BuzzFeed News also states that Ben Benjamin, coauthor of the influential book The Ethics of Touch, puts it more bluntly: "If a person says, 'someone put their finger in my vagina,' of course you call the police."

If employees are not sure whether a client has been the victim of a crime, BuzzFeed said experts in the field say they should encourage the person to file formal charges with law enforcement or state regulatory boards. And victims' rights advocates feel facilities should prominently display their reporting policies and hire specially trained, independent consultants if criminal allegations arise.

Massage Envy Franchising doesn't require its spas to take any of those steps. BuzzFeed said, "Except in the few places where local laws might demand it, the company does not compel its franchisees to notify law enforcement or to hire qualified investigators to help determine what happened. This holds true regardless of the seriousness of the allegation, even if it involves rape." Massage Envy only tells franchisees they must conduct their own "prompt, fair and thorough" investigation on claims. The franchisor provides little guidance on how to do so.

Joint liability

The news report states that while Massage Envy Franchising leads the industry in sexual assault policies, the franchisor also argues in court filings that as a company that sells franchise agreements rather than employing individual massage therapists, it should bear no joint liability in clients' sexual assault lawsuits. But it explains it is hard to know how these cases are resolved, since they are settled under strict confidentiality clauses.

In recent years, franchisors have been flexing their muscles wanting more control over the employment conduct of a franchisee as seen in its operating manual. What franchisors do not want is joint liability for their mandates. Currently, franchise contracts displayed in the franchise disclosure documents (FDDs) typically show that franchisors want a franchisee to take all of the blame, but the franchisor wants the ability to terminate the franchise license if the franchisee doesn't follow what the franchisor tells them to do in its operating manual, which sometimes are wrong instructions or just bad system standards. That creates a problem of moral hazard where the franchisor is immune from the consequences of bad standards if a franchisor gets it wrong.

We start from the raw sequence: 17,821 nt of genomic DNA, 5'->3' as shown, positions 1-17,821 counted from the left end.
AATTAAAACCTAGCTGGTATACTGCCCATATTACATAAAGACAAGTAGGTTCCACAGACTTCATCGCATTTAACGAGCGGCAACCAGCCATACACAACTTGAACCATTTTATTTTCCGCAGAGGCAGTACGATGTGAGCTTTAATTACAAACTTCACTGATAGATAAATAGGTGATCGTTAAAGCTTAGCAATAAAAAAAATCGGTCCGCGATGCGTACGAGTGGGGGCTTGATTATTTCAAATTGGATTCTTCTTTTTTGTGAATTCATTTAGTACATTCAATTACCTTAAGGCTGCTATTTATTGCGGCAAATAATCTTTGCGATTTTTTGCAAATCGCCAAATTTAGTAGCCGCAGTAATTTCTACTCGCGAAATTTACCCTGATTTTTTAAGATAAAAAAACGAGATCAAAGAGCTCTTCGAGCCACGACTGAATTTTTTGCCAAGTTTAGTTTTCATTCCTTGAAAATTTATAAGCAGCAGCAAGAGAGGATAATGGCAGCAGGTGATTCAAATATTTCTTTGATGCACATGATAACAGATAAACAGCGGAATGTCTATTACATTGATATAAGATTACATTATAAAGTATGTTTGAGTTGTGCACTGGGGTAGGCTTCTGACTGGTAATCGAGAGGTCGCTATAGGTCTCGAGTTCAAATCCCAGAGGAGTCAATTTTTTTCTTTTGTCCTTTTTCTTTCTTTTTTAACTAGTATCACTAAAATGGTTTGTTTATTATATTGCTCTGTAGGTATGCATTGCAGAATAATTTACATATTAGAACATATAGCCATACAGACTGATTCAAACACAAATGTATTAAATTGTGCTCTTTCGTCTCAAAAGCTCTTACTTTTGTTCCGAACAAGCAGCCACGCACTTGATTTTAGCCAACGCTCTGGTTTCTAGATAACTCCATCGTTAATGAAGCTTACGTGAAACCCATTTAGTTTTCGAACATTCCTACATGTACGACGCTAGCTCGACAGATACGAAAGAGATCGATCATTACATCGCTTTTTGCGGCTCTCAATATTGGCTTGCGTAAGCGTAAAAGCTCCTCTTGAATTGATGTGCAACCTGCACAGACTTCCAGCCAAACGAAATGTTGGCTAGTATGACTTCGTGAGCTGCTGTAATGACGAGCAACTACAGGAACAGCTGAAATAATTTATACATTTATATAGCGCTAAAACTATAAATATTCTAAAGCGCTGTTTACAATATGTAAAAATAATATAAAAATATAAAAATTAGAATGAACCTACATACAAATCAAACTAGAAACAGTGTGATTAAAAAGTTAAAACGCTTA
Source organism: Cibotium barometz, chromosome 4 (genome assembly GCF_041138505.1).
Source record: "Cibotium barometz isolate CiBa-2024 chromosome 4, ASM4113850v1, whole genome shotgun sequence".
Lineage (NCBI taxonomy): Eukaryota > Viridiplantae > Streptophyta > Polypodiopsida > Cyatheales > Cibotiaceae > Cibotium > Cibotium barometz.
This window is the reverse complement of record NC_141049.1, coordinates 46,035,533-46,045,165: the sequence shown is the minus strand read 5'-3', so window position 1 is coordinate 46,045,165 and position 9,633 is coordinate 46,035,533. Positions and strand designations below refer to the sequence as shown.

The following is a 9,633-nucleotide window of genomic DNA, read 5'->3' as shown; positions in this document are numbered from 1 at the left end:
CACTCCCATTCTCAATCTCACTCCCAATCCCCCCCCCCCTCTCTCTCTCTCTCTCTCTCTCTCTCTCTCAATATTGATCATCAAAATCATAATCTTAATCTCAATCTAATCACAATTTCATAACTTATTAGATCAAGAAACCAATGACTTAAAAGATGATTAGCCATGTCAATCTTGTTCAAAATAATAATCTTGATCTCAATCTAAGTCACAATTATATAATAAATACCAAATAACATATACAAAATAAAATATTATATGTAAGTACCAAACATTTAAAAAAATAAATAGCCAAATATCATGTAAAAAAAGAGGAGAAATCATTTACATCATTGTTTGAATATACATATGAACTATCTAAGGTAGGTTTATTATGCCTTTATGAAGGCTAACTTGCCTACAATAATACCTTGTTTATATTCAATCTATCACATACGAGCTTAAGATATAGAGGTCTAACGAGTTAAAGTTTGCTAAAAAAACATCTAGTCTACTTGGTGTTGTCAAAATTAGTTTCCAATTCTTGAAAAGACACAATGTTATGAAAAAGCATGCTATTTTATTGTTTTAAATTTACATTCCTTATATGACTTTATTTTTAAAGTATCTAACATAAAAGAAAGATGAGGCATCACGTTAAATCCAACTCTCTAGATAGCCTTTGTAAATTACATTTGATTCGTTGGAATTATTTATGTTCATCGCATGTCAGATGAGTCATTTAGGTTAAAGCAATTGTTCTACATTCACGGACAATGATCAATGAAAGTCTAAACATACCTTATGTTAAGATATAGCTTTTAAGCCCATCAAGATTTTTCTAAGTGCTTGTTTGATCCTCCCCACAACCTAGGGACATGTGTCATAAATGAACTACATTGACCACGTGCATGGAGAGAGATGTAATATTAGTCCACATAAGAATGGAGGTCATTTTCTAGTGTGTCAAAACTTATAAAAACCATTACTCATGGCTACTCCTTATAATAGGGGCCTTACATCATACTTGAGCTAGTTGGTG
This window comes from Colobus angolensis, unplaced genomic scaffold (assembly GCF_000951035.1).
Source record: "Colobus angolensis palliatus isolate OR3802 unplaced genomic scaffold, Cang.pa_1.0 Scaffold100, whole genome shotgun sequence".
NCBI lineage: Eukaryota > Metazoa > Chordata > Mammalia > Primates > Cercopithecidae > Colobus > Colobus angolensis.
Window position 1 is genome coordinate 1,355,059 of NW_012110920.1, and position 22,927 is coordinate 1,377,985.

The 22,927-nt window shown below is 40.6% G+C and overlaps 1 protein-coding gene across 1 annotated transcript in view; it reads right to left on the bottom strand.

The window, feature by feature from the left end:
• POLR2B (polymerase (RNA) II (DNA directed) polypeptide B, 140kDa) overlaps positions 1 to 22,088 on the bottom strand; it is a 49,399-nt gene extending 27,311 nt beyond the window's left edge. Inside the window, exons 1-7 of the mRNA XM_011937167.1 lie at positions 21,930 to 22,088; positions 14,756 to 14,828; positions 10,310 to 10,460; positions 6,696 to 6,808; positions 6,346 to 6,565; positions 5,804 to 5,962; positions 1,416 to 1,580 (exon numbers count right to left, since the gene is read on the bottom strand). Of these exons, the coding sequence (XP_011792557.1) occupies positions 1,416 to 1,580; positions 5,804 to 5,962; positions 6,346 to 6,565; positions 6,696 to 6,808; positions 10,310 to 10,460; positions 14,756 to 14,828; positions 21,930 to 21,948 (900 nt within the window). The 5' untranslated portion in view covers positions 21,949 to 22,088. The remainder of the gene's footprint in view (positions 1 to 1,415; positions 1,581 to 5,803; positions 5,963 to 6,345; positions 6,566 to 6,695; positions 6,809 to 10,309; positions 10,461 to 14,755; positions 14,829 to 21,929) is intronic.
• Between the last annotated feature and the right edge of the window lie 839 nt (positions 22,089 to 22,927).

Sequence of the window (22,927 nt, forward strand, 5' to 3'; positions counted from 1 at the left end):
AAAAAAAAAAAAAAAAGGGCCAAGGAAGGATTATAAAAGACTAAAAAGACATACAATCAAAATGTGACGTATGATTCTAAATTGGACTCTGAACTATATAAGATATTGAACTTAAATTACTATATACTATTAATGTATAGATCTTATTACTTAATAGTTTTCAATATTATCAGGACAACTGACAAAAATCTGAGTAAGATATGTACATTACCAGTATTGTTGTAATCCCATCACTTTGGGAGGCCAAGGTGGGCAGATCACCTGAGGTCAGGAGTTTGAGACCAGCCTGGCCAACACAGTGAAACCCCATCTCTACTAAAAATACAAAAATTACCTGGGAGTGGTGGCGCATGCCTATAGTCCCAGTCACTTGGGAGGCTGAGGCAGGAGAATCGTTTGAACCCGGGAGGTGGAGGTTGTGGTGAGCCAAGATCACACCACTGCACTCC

But that could now change.

Susan Ingram's case, scheduled to go to trial in January 2018, may shed new light on how complaints are handled. Eight women filed a lawsuit against a Massage Envy's West Chester spa. At the center of the allegations is that the massage therapist who assaulted Ingram had told the manager by telephone about the alleged crime committed on her immediately when she returned home from the spa. While she begged the manager to stop the perpetrator's next appointment, then in progress, the manager refused. The BuzzFeed News report said that "despite Massage Envy's claims that it plays no role in investigations of inappropriate conduct, it in fact dictates the way they are conducted and followed, and oversees their progress." The West Chester franchise had only reported one of the prior complaints to corporate headquarters, but in depositions, the spa manager said a regional supervisor approved of the way it was handled and didn't call the police.

BuzzFeed also told that a franchise consultant who had worked with Massage Envy expressed that the company was in a particularly "tricky position." The unidentified consultant summed it up this way: "There's no way to prevent issues from arising at franchisees' locations. But we're talking about people getting sexually assaulted on tables in dark rooms, in national brands. You have to be human first. You have to think if your daughter or mother or aunt or grandmother came to you with a claim, how would you react?"


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About Janet Sparks

Janet Sparks's picture

Public Profile

Janet Sparks is the former publisher of the Continental Franchise Review, an industry newsletter that covered the franchise community for over 30 years. She has also been a columnist for a leading franchise magazine for the past 13 years. Today she is an independent journalist who engages in investigative reporting, tackling complex issues that impact the franchise industry.

Janet can be reached at jsparks@bluemaumau.org or at 303-799-7398.